Also, military hearings have been conducted in recent years on the issue of misappropriation of funds. This was the case of General Fall Sikabwe, Commander of the 3rd FARDC Defense Zone (in French), who was called to Kinshasa to be questioned on suspicions of misappropriation of funds – a relatively rare event at this level of the military hierarchy.

President Félix Tshisekedi also appears to be pressured to take this approach by the United States, a “strategic partner for peace and prosperity” of the DR Congo. On February 27, the US Ambassador, Mike Hammer, tweeted: “As we have consistantly (sic) said, those who are corrupt, commit violations of human rights, or disrupt the democratic process should be held accountable,” in reaction to the news that General Delphin Kahimbi had been suspended as military intelligence chief (in French).

However, will these hearings and warnings suffice to remediate the way the FARDC handles its money? Judith Verweijen has misgivings. “The issue of embezzlement of wages is only a small part of a vast system of generating revenue within the army,” she explains. “Commanders generate considerably more income by means of trafficking or illicit taxation, at roadblocks or mining sites. And they have to give some of this income to the senior military staff who appointed them. This system is therefore deeply entrenched at all levels and I am not convinced that increasing soldiers’ wages is enough for it to stop”.

Photo: 401kcalculator.org

Congolese Army’s Optimism Undermined by New ADF Massacres

The town of Oïcha, located on the Beni-Eringeti trunk road, where several massacres have been committed since November (2019 World Bank/Vincent Tremeau)

It was January 10 of this year. After two and a half months of operations and massacres against civilians, the Congolese army (FARDC) announced that they had taken “Madina,” the headquarters of the Allied Democratic Forces (ADF), a Uganda-based Islamist group which has been killing Beni’s population for over six years. Better still, the FARDC announced that they had killed five of the ADF’s six heads. What followed was a period of relative calm and there was hope among the inhabitants of Beni territory that the killers had finally lost the war (in French).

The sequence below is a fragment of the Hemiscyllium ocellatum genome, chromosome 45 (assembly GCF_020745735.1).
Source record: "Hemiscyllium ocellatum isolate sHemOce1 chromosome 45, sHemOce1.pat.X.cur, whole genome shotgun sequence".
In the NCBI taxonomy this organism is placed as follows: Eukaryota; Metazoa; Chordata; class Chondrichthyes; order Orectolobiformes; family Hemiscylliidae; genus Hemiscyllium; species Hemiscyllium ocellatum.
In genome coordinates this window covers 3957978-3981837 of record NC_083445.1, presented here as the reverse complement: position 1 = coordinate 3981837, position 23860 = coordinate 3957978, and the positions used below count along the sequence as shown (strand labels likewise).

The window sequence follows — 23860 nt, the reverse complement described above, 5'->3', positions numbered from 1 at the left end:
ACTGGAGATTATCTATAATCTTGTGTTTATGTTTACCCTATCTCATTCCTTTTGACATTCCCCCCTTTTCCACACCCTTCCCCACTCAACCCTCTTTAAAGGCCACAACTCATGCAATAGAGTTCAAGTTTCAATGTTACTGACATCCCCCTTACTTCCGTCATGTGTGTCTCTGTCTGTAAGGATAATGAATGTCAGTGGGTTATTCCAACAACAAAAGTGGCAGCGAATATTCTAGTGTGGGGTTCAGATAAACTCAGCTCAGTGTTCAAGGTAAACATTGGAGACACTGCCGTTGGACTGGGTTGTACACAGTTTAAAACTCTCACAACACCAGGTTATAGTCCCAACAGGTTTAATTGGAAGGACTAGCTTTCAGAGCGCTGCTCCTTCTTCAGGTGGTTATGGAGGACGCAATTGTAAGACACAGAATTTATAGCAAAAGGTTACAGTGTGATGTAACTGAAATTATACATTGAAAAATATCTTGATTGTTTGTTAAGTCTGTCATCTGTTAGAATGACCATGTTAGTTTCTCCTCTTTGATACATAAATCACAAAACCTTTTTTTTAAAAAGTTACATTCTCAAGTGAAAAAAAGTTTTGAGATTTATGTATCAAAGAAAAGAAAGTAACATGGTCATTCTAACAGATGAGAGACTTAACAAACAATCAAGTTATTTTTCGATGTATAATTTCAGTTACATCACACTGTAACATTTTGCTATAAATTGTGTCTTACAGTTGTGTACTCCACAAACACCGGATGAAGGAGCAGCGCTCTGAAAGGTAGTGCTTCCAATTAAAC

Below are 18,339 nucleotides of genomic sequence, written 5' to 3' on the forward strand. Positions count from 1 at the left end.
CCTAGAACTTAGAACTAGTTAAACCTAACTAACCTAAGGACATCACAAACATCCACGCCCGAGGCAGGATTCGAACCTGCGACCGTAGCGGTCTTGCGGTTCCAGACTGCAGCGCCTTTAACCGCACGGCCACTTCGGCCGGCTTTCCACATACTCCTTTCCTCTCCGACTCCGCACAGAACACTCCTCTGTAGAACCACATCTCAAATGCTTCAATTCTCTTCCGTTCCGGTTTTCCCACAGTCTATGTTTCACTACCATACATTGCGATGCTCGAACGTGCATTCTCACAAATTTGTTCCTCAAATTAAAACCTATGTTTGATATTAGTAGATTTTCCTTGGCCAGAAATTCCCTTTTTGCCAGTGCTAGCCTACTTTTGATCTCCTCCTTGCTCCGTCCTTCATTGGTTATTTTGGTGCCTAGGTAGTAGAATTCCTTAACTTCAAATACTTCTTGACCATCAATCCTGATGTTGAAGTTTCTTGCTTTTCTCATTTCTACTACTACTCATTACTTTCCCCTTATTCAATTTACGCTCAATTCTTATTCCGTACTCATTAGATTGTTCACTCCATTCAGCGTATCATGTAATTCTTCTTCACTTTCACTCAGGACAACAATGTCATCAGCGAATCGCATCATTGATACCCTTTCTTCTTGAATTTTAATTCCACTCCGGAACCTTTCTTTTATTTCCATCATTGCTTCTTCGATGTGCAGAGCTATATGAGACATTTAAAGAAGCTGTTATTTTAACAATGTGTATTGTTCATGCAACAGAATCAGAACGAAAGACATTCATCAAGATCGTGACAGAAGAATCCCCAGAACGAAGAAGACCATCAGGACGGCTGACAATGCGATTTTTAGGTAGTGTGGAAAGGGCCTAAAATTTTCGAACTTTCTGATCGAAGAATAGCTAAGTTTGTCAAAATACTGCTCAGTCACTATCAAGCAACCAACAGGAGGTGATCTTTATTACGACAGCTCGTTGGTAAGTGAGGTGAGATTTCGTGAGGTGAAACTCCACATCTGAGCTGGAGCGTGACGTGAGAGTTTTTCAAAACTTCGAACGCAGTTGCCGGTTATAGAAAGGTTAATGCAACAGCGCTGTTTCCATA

However, since then, there has been a worrying upsurge in the number of massacres. 38 civilians were killed by stabbing in the villages of Manzingi and Mebundi on January 28, the deadliest day to date since the start of this recent wave of killings, which started in November 2019. In Beni territory, other significant massacres were committed on January 29, 30 and 31, and on February 11 and 17, with an additional 38 people killed in Ituri province, which had previously been spared such violence.

In total, more than 393 civilians have been killed since November in attacks attributed to the ADF in North Kivu and Ituri provinces, according to Kivu Security Tracker (KST) statistics. Such recent events contradict the optimism shown by the Congolese army, have caused turmoil within Beni’s population, and dealt a blow to Kinshasa’s credibility. In fact, President Félix Tshisekedi had announced his intention to “definitively exterminate” the ADF last October.

Yet this situation was sadly predictable. Doubts had already been raised on this blog, when we predicted that even if Madina were taken, this would not put an end to the conflict. One indicator in particular pointed to this: the relatively low number of ADF fighters and heads killed or arrested.

Since then, this number has barely risen. The Congolese army rarely communicates the results of its operations, and when it does, such as on January 11 (it had announced the death of 40 ADF combatants and 30 Congolese soldiers during its offensive against the “northern axis” towards Madina), its numbers are questioned by the vast majority of diplomatic and UN sources asked by KST. According to such sources, loss of life numbers are in fact reported to be lower for the ADF and much higher for the Congolese army. “The real numbers communicated to me are some 40 ADF killed, a dozen weapons recovered and nearly 300 deaths of our soldiers since the start of operations,” claimed a local Beni dignitary close to the Chiefs of Staff.